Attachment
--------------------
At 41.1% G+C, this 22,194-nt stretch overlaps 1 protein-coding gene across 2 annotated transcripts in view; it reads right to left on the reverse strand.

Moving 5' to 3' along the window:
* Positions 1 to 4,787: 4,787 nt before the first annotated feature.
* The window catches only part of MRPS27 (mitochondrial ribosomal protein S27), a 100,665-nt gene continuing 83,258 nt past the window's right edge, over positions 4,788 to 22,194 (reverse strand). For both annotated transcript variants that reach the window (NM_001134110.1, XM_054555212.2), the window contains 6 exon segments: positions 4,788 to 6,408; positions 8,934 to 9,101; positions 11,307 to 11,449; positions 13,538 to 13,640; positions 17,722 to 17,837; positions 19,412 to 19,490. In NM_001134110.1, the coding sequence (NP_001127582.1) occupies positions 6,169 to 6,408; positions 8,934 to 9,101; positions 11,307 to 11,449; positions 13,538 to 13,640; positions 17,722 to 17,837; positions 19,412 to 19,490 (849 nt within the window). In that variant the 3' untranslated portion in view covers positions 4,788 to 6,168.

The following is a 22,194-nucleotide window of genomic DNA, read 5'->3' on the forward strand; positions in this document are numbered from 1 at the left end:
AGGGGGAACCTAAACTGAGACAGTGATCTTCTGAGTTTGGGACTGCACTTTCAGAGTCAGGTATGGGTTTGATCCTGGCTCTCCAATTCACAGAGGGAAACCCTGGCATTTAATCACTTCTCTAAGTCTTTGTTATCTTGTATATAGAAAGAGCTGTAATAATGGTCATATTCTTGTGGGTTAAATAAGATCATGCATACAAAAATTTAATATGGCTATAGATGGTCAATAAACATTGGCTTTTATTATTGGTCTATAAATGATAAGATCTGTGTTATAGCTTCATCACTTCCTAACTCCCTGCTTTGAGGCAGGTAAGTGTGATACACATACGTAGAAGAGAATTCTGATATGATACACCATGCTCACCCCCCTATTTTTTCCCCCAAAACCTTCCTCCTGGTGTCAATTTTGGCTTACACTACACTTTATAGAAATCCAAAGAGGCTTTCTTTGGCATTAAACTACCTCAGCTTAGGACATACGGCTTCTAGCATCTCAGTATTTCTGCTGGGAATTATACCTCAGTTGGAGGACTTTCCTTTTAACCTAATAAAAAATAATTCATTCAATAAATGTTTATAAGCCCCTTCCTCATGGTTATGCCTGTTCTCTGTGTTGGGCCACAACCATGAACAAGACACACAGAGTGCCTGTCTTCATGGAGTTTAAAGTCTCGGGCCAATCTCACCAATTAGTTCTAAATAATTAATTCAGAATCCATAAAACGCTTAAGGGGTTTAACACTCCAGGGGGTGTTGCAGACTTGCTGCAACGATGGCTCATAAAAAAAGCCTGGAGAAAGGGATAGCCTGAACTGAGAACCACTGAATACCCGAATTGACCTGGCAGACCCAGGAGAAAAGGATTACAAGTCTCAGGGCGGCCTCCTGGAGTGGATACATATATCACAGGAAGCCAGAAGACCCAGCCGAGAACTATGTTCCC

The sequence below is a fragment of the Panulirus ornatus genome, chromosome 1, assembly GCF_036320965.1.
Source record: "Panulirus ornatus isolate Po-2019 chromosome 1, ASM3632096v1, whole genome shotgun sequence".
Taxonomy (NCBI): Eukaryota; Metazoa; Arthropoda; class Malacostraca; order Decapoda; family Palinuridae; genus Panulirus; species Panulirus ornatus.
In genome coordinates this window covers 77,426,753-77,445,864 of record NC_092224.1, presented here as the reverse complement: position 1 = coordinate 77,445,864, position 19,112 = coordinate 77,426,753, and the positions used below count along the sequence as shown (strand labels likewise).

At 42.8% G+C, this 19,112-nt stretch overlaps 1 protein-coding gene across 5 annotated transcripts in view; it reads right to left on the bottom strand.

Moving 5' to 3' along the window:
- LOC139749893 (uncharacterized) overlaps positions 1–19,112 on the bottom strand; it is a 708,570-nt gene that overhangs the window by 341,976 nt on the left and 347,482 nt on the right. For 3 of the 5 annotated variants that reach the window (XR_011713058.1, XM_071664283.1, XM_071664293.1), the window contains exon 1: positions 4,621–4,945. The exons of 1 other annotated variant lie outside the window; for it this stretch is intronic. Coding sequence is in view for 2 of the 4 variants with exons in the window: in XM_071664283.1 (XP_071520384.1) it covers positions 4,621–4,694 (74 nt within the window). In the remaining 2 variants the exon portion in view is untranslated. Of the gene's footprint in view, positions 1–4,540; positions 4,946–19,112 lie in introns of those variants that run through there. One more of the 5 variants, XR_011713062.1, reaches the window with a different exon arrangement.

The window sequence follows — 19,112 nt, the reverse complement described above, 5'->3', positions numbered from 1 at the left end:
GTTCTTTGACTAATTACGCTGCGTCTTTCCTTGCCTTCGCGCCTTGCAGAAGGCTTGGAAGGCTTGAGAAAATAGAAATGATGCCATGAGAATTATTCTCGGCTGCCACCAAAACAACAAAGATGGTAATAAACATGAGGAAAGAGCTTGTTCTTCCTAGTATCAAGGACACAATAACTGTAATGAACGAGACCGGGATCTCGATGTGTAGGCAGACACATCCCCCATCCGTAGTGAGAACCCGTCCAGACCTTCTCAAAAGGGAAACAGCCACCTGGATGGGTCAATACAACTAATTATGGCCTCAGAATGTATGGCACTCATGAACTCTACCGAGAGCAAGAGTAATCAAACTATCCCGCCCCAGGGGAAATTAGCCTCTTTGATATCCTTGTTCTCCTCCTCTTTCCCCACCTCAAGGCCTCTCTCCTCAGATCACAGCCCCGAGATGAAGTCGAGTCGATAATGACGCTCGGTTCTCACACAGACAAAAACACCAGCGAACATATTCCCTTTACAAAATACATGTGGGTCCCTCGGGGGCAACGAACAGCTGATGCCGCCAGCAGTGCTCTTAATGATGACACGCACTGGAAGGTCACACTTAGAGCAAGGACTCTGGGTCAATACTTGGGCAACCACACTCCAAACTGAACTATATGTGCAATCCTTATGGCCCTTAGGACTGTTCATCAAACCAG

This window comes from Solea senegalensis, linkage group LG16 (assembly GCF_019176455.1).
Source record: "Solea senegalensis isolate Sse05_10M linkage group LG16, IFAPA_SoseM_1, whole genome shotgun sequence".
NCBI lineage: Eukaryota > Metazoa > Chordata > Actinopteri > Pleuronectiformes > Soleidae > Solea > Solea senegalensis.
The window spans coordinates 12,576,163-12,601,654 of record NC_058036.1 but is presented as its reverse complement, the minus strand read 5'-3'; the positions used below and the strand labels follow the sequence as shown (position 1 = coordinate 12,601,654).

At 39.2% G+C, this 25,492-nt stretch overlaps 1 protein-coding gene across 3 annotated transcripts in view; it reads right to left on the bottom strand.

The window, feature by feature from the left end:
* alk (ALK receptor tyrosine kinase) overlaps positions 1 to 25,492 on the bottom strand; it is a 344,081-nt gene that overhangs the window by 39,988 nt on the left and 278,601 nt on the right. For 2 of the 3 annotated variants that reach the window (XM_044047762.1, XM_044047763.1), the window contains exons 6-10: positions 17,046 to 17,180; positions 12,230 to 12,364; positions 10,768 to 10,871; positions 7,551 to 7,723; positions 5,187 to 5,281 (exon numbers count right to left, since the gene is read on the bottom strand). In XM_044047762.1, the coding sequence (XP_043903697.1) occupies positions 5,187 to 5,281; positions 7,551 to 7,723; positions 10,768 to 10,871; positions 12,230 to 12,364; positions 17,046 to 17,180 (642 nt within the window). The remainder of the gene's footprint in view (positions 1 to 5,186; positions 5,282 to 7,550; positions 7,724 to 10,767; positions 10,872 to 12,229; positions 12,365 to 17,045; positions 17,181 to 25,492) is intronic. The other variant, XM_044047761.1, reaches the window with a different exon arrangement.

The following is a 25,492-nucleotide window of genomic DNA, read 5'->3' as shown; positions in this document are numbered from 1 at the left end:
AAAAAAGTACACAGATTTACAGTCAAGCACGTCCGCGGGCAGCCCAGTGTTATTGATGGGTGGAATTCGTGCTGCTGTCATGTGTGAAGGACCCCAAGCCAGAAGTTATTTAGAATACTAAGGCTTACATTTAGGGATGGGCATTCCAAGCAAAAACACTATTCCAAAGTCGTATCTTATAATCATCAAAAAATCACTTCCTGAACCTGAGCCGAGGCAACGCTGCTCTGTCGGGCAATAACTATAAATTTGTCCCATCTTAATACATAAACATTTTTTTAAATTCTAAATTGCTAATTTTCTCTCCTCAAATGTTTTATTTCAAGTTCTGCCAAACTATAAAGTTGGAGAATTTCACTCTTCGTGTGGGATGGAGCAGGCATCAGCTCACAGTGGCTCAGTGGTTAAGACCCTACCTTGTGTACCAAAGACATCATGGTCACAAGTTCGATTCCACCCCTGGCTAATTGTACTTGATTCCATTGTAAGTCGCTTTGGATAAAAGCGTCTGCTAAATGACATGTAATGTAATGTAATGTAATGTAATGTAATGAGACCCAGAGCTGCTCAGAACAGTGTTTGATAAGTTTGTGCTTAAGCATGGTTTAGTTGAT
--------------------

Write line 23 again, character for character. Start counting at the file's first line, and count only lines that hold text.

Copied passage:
The following is a 25,492-nucleotide window of genomic DNA, read 5'->3' as shown; positions in this document are numbered from 1 at the left end: